Oral Surgeon examination for a new patient whose symptoms included a complaint of dry lips for several months. Patient states that “it appears to come and go.” No signs of candida, Yeast, or other fungal infections. Intra-orally saliva appeared to be normal in flow and amount. Patient is well hydrated. Suggested treatment is over the counter lip balms for the dryness of the lips. Photos.
An atypical bone pattern was noted on a 46 year old female without symptoms during a routine set of dental x-rays. A Panoramic radiograph also showed something unusual. A subsequent oral surgeon exam revealed no expansion of lingual or buccal cortical plates of the jaw bone. The teeth have not moved for many years though #30 was extracted many years prior. A moderate depression was noted in the jaw bone on the buccal aspect of teeth #’s 29 & 30. The patient exhibited mild pain discomfort in this area upon palpation. A CAT scan confirmed the bone loss and an exploratory surgery treatment was performed. The clinical impression was that of a lateral periodontal cyst. The oral pathology report showed it to be mildly inflamed fibrous tissue. Note the importance of careful evaluation of bone patterns in regular dental x-rays.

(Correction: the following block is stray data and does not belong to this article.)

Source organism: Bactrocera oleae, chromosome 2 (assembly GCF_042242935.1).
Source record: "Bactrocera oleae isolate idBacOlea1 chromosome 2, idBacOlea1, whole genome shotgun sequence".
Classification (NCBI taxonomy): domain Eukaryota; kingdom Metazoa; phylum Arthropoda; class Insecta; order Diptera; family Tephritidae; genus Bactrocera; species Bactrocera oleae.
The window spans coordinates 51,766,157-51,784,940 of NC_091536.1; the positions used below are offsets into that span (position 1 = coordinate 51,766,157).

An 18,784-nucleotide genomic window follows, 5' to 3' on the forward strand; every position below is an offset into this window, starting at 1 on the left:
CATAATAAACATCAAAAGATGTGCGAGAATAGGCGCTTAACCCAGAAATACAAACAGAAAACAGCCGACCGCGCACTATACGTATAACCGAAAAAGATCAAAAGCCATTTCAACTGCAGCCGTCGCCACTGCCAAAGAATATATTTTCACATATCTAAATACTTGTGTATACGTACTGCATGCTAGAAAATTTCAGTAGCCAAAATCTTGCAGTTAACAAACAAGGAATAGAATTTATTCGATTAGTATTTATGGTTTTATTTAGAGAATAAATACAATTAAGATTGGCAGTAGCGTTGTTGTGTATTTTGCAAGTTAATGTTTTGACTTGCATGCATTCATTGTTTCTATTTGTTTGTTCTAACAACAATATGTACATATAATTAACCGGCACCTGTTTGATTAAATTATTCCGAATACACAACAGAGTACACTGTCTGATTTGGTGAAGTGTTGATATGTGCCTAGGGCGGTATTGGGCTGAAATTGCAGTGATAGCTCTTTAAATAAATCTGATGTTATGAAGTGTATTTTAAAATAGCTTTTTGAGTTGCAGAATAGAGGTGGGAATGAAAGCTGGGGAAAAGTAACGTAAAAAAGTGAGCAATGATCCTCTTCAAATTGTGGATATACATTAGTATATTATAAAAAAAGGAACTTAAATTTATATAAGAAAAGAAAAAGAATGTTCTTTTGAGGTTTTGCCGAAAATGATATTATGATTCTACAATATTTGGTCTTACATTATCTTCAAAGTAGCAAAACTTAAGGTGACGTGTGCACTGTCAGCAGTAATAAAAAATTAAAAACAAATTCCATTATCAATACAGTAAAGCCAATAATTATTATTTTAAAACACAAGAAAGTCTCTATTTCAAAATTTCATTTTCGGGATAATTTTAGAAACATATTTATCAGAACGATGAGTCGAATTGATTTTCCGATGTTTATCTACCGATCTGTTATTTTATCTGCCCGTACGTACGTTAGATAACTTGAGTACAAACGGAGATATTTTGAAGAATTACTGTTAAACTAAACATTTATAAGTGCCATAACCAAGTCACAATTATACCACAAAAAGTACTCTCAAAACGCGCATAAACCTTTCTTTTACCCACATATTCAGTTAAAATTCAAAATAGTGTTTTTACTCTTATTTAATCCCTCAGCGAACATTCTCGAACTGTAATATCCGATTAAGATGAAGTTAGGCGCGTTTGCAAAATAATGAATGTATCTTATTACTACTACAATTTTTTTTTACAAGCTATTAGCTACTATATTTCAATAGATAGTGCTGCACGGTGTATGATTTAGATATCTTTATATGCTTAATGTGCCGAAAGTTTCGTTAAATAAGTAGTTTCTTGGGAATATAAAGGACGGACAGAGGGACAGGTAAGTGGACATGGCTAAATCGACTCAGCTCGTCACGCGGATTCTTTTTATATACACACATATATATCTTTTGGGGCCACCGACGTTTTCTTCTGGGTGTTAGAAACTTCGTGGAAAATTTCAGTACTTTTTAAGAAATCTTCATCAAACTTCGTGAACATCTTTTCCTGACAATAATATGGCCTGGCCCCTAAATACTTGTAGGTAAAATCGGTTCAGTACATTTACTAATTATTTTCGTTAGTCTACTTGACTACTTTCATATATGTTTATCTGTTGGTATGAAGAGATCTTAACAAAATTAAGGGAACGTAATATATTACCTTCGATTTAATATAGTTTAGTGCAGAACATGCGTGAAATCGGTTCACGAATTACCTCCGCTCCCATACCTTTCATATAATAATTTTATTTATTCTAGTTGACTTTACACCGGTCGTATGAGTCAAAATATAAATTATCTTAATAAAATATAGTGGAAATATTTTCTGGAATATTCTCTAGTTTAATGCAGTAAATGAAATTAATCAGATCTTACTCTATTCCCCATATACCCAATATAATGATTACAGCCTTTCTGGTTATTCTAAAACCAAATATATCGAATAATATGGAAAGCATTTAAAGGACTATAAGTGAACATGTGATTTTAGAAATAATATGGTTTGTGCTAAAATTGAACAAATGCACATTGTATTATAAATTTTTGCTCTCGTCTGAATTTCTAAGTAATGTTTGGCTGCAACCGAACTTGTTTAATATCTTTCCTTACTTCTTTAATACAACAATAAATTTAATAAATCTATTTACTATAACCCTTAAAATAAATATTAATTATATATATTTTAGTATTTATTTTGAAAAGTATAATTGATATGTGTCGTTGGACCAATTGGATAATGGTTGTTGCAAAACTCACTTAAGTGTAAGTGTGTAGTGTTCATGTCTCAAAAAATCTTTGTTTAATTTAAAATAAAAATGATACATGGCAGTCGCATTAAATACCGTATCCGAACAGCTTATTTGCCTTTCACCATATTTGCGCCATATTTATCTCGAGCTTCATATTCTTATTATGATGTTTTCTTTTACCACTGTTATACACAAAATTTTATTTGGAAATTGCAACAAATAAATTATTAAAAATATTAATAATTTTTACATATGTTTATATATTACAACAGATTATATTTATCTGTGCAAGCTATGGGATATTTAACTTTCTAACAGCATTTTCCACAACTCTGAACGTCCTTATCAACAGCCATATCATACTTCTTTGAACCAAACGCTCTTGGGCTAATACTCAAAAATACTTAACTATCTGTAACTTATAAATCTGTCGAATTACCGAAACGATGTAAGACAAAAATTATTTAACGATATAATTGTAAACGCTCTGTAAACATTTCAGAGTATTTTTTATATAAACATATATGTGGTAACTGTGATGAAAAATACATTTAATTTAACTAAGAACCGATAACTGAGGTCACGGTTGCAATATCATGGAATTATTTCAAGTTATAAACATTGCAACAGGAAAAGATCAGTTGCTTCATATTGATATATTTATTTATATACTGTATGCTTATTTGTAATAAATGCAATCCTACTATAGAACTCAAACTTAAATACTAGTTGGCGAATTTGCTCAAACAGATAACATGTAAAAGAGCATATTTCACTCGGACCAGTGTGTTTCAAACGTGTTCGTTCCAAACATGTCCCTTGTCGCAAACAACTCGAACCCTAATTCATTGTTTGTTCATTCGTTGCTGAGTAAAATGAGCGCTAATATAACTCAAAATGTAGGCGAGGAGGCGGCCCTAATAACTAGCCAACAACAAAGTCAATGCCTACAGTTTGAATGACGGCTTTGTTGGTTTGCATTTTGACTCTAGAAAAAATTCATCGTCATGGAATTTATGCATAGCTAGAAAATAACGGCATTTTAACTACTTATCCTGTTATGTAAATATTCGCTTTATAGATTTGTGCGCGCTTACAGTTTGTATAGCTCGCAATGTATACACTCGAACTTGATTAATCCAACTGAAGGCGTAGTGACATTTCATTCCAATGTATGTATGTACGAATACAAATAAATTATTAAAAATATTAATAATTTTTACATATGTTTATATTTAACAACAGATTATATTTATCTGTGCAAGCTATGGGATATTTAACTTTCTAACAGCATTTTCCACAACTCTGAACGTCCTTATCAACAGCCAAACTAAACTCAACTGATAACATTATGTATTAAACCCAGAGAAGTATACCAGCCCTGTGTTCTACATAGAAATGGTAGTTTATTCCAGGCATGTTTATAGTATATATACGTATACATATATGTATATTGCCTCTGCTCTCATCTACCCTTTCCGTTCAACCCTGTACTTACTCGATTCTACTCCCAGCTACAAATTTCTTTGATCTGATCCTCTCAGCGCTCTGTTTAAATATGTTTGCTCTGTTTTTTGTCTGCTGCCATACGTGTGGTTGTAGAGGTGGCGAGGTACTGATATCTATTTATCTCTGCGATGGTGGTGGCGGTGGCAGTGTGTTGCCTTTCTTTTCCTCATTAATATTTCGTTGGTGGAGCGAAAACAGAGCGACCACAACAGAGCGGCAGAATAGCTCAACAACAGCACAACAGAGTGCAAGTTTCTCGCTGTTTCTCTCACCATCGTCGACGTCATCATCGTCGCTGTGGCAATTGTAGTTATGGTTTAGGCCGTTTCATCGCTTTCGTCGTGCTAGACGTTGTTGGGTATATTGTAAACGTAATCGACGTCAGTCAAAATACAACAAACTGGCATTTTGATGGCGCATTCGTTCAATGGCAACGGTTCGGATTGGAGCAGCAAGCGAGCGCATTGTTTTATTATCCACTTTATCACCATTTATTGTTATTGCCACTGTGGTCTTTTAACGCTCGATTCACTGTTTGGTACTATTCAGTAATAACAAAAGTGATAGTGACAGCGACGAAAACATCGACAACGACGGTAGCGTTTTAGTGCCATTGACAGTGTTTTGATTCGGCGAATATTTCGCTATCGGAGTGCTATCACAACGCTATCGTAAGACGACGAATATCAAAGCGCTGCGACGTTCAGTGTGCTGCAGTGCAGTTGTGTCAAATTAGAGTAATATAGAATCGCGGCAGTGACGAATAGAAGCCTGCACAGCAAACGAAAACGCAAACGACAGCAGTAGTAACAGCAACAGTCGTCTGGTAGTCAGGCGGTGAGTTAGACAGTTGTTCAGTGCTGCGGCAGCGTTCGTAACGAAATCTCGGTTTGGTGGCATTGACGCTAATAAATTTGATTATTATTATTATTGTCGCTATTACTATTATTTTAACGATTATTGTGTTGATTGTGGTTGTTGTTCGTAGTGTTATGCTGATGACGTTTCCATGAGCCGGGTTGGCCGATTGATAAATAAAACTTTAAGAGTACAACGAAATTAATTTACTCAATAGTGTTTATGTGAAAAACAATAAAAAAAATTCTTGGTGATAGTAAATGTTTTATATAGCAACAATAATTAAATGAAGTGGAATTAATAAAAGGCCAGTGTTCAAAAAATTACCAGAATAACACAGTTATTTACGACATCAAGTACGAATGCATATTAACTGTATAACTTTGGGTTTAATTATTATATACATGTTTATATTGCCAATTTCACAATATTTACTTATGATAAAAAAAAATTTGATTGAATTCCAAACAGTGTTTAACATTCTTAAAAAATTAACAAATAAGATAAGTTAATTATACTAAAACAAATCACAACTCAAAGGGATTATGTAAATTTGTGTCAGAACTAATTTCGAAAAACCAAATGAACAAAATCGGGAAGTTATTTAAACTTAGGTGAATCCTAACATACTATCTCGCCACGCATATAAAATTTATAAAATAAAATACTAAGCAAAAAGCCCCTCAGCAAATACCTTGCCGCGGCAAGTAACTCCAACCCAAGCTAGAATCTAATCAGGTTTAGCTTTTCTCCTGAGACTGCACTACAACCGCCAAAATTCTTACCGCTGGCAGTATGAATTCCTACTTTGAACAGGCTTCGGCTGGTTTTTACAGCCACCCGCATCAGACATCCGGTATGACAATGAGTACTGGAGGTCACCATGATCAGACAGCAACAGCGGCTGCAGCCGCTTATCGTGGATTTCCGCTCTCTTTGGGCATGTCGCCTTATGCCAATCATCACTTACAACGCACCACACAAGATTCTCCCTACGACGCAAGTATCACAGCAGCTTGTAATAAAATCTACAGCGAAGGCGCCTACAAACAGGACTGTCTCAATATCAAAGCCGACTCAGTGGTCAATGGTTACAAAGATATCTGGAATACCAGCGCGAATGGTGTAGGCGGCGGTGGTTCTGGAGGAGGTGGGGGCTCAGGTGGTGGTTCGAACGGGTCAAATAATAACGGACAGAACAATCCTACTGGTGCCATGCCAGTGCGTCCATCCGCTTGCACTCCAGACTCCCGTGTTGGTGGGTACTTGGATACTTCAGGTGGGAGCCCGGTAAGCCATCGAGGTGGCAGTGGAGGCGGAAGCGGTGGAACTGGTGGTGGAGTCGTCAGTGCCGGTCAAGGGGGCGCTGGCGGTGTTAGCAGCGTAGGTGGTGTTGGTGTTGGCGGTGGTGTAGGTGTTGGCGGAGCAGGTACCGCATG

Photos of Bilateral leukoplakia probably hyperkeratosis secondary to a tongue thrusting habit. Geographic tongue also noted. The patient did not have symptoms; no treatment is needed at this time but this patient should be periodically examined for changes.
Diagnosis and Treatment Pictures of Necrotizing Sialometaplasia. A 36 year old male presented for a dental prophylaxis cleaning with symptoms of a possible pizza burn near tooth #14 – top photos. Patient was informed of the need for diagnosis and returned two weeks later – middle photos – where the lesion appeared to be healing. He agreed to return four weeks later – bottom photos – where the lesion near tooth #14 appears almost gone but two new lesions appeared on the palatal tori. The patient was informed of the diagnosis and prescribed Kenalog in Orabase for treatment to be used as needed.